In lots of ways, it just doesn't seem fair, especially since everyone benefits from services provided by state government. Seems like everybody ought to pay just a little bit so that they will have some "scratch" in the game.

So here's a proposition that's bound to cause some double-takes: What if the state added a new $25 per year fee for every income tax return that's filed? Two caveats: If you pay more than $25 a year in income tax, you wouldn't have to pay the fee. And if you pay between zero and $25, you would have to pay the difference until you reach $25.

Instituting such a filing fee would generate more than $22 million a year -- more than enough to pay for the annual cost of SCETV or the state library system or a whole bunch of new school buses. But beyond the revenue, would a new fee be worth it?

The left-wingers who still remain in the state might squawk that requiring a fee from everybody would make the income tax less fair and penalize people who pay nothing. And they would be right. Requiring everybody to pay a little in income tax would shift the nature of income tax, which was originally started as a "progressive tax" (not a political term, but an economic one) to require those who earn more to pay more to balance the regressive nature of things like sales taxes, which take away a larger share of the poor's disposable income.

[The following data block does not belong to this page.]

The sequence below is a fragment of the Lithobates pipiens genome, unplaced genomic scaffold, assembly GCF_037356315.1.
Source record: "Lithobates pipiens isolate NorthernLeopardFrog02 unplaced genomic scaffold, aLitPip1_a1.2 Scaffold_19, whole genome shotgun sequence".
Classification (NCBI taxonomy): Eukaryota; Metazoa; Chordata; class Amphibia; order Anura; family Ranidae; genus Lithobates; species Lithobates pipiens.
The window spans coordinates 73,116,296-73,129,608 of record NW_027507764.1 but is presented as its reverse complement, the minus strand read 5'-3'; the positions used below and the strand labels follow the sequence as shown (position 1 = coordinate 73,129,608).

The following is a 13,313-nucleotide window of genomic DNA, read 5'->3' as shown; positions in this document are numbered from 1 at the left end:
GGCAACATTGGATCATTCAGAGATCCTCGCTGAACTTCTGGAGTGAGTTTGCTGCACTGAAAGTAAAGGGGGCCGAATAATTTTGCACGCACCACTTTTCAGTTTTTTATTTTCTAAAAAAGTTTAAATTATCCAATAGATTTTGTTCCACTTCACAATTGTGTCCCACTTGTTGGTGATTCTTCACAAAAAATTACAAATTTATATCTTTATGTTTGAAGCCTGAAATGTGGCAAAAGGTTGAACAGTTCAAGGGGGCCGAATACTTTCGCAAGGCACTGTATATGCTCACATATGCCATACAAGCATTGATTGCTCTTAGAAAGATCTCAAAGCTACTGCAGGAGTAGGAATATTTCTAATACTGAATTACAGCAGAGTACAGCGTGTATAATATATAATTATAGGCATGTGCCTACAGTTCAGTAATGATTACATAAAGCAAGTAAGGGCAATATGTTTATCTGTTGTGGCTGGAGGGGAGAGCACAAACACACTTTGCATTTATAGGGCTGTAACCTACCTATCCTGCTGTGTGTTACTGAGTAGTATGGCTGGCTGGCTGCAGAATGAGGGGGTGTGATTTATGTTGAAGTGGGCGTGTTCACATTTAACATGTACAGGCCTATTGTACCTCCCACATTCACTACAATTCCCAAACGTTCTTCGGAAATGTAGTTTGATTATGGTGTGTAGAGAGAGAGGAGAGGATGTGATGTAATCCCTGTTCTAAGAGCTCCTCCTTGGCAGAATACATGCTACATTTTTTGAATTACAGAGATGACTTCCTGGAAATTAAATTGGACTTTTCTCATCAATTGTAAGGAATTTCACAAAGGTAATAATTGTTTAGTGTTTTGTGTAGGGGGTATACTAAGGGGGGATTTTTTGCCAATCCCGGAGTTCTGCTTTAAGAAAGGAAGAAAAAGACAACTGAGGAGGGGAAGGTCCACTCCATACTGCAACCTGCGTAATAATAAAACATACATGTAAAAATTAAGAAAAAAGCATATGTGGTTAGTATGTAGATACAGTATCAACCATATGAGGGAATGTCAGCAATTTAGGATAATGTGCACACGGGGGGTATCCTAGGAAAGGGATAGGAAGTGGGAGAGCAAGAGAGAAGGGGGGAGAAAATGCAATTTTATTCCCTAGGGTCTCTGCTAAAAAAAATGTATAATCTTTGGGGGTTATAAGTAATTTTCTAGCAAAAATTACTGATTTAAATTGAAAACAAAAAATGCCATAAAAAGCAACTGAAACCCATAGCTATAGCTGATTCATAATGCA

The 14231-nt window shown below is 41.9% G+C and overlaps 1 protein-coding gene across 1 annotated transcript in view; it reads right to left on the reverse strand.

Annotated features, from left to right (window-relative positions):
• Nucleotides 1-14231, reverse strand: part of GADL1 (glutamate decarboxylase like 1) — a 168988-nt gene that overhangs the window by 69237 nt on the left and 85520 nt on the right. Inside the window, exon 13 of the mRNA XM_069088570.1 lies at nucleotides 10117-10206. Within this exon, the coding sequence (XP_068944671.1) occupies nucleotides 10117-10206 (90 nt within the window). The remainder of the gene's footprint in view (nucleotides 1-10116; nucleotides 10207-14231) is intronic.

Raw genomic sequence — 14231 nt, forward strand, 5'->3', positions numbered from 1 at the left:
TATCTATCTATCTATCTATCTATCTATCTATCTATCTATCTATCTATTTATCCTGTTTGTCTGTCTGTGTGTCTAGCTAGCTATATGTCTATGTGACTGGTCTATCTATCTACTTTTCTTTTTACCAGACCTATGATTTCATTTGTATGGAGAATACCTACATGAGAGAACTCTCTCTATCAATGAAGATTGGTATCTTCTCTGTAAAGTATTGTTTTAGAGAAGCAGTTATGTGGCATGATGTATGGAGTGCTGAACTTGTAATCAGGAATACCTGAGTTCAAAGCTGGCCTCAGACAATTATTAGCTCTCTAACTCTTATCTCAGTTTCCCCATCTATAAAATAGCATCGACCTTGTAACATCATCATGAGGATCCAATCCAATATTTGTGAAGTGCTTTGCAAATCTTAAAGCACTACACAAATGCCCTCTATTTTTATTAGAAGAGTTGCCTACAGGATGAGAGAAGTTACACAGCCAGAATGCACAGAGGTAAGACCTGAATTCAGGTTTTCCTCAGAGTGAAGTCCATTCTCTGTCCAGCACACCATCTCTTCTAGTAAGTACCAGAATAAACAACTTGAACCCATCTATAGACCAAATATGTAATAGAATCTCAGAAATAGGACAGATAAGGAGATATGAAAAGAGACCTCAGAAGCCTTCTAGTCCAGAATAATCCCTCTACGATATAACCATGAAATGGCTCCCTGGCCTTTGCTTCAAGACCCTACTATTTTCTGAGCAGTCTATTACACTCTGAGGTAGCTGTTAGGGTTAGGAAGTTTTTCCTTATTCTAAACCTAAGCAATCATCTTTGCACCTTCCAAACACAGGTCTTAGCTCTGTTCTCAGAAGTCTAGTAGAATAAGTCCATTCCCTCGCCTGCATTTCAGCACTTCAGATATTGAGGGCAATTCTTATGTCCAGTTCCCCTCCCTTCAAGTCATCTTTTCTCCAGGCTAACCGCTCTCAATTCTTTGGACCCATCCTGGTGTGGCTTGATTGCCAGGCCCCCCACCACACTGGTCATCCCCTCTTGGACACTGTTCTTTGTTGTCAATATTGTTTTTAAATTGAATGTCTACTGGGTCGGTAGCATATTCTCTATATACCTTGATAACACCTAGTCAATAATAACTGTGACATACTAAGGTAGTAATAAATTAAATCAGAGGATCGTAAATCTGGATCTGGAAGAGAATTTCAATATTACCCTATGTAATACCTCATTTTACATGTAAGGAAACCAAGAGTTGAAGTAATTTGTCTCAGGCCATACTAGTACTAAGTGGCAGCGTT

And they would also be right in observing that the poor already pay a larger share of a lot of things in the state budget because of all of the fees associated with the criminal justice system, which the poor get involved with disproportionately.

But come on, shouldn't everybody be able to find a way to pay just $2 a month for state-funded services that they receive?

Just as left-wingers might squawk a little about this notion, right-wingers might be tempted to grin and think things like, "It's about time" or "Good idea. 'They' should be paying something."

Frankly, this kind of thinking is short-sighted. It would continue to foment the seeds of division -- "us" versus "them." Democrats against Republicans, the poor versus the rich, black against white, and on and on.

Remember if everybody pays a little bit, it will be a little harder to ignore people who have been ignored by policymakers for far too long. It will be a little harder for right-wingers to play the polarizing politics of "us" and "them."

So think longer-term about what this new fee could do. It could become easier to feel and observe that "we're all in this together," which might make it easier to work together on our multitude of problems, develop a statewide agenda and implement it.

The notion of having everybody pay an income tax filing fee might still have some kinks in it. But in the long run, it just might be a way to reduce the combative, partisan nature of politics at the Statehouse. When everybody has a little scratch in the game, we might work more like a team of South Carolinians toward common goals, not a discombobulated group of partisan hacks trying to score points with every policy volley.